I suppose I’ve always been a creature of habit; of routine.  Like many – maybe even most – I have specific things I do when I get up in the morning, and before I go to bed at night.  I travel the same route to and from work most of the time, and usually go for the same spots on the subway and streetcar.  I  have a favourite area to sit in the movie theatre.  I even buy pretty much the same things at the grocery store.

Many of those routines and rituals are born of convenience and logic.  They are things I need to get done before I leave for work, or it’s the quickest way from Point A to Point B.  Things I do every day because they need to be done, and usually on a schedule that is also the same each day.

I’d be super easy to stalk, really.  I rarely deviate except out of necessity.

But there are so many more things I do that most people don’t know about, and that I barely catch myself doing, in part because they are habit and in part because they make no sense.

I breathe a certain way if I feel there are germs in the vicinity, because inside I feel like it helps keep me from getting sick.  It doesn’t but I feel like it does.  I say certain things to the animals before I leave the apartment, because I feel like it will keep them safe.  Maybe they also have a better understanding of what’s happening because they hear the same words at certain times, but while that’s a best case scenario, I mostly do it because I feel it’s like a protection spell to last until my return.  It’s not, but I feel like it is.  I try to make sure my right hand is the last one to touch them before we part, instead of my left.  I like things to be in odd numbers instead of even, from the time my clock displays when I turn off a light, to the number of seconds I count in my head when rinsing with mouthwash, to the number of treats I give Brody after a walk.

All of these things are so small, they are barely noticeable even to me.  They are not quite superstition, but their power exists in my inability to shake the certainty that something terrible will happen if I don’t do them.  And what’s worse is that the terrible thing will actually be all my fault.

On a logic level, I know that’s ludicrous.  But the feeling is so powerful that I’d honestly rather be safe than sorry.  I’d rather leave a bit late while I wait for the minute display on the clock to be an odd number than return home to find my apartment burned to the ground.  Logically I know that the odd-numbered minute does nothing to prevent or cause such a thing, but inside me, there is actual panic freezing me in place.  And while the physical manifestation of these little habits has changed over the years, the certainty that I would be to blame if something terrible happened if I didn’t do them has, I think, always been there.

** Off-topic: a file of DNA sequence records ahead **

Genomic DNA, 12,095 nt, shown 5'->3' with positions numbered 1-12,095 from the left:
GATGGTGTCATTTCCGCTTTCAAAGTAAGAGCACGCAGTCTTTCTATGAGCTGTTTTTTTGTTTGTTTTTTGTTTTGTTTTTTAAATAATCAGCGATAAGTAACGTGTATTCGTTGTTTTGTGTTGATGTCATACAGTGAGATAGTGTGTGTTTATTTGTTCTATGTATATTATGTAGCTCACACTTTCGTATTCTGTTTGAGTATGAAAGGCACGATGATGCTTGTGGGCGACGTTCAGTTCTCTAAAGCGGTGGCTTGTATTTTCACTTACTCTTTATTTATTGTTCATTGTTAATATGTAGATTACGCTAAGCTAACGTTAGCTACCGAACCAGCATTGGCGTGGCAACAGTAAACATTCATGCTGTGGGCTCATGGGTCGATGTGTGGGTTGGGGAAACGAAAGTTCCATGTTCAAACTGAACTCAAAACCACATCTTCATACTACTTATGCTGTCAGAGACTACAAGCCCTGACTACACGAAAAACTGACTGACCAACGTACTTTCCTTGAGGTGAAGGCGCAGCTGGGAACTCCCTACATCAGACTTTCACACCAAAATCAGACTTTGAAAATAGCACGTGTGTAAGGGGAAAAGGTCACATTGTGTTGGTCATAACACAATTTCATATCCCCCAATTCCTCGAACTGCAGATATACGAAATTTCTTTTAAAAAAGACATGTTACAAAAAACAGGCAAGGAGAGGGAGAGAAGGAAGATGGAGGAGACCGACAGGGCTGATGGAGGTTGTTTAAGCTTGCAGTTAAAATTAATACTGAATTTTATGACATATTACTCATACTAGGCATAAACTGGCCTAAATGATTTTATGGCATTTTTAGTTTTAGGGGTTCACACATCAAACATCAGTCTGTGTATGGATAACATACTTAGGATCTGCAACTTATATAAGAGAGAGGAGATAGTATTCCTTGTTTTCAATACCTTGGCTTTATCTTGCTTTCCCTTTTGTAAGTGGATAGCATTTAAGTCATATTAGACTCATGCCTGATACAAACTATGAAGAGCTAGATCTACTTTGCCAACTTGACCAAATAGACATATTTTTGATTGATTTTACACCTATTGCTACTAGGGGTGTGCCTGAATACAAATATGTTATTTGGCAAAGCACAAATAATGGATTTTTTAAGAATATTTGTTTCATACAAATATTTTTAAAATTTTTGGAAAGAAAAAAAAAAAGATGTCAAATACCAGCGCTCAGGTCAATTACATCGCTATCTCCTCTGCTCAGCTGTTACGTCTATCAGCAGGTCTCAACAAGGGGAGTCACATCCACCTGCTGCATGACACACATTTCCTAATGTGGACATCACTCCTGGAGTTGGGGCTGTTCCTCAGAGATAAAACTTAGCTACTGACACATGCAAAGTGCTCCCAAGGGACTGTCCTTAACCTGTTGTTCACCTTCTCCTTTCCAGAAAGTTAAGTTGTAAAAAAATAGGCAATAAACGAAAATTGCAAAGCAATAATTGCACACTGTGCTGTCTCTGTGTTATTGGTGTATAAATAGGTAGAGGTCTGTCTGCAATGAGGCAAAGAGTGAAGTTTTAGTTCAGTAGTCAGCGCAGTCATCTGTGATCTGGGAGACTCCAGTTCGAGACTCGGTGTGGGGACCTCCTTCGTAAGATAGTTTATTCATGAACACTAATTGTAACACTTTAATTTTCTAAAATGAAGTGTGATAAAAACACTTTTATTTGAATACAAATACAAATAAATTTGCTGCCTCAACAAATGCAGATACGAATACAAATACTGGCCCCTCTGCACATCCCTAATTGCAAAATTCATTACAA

Does that kind of pressure – having to remember to do all of these things in order to prevent something much worse from happening – cause much of my anxiety?  Or is it the anxiety of knowing so much of what happens in life is out of my control the reason that I started trying to invent small ways of retaining some sense of control?

Chicken or egg?  Either way, they are for certain related to one another.

For the most part, I see no reason to be concerned.  These little habits don’t hurt anyone, and so far they at least haven’t taken over my life to the point of being frozen inside of my own mind, and only able to move about the world in tiny increments.  I still live a pretty normal life from the outside. The panic has not yet crippled me.  There’s always the chance that it will, but I think – if it does – it’ll be a slow build and I will be able to see it coming.

Of course, whether or not I actually do anything to rein it back in is a different matter.

I remember as little kids, my brother and I would always get a hamburger happy meal when we went to McDonald’s.  It was a treat to go there, because there wasn’t one closer than a half hour’s drive away.  One time, our babysitters took us to what was then a new-ish drive-thru option, and we ordered hamburgers while they ordered cheeseburgers.  Naturally, the order got messed up but no one noticed until we’d pulled away.  We only got cheeseburgers.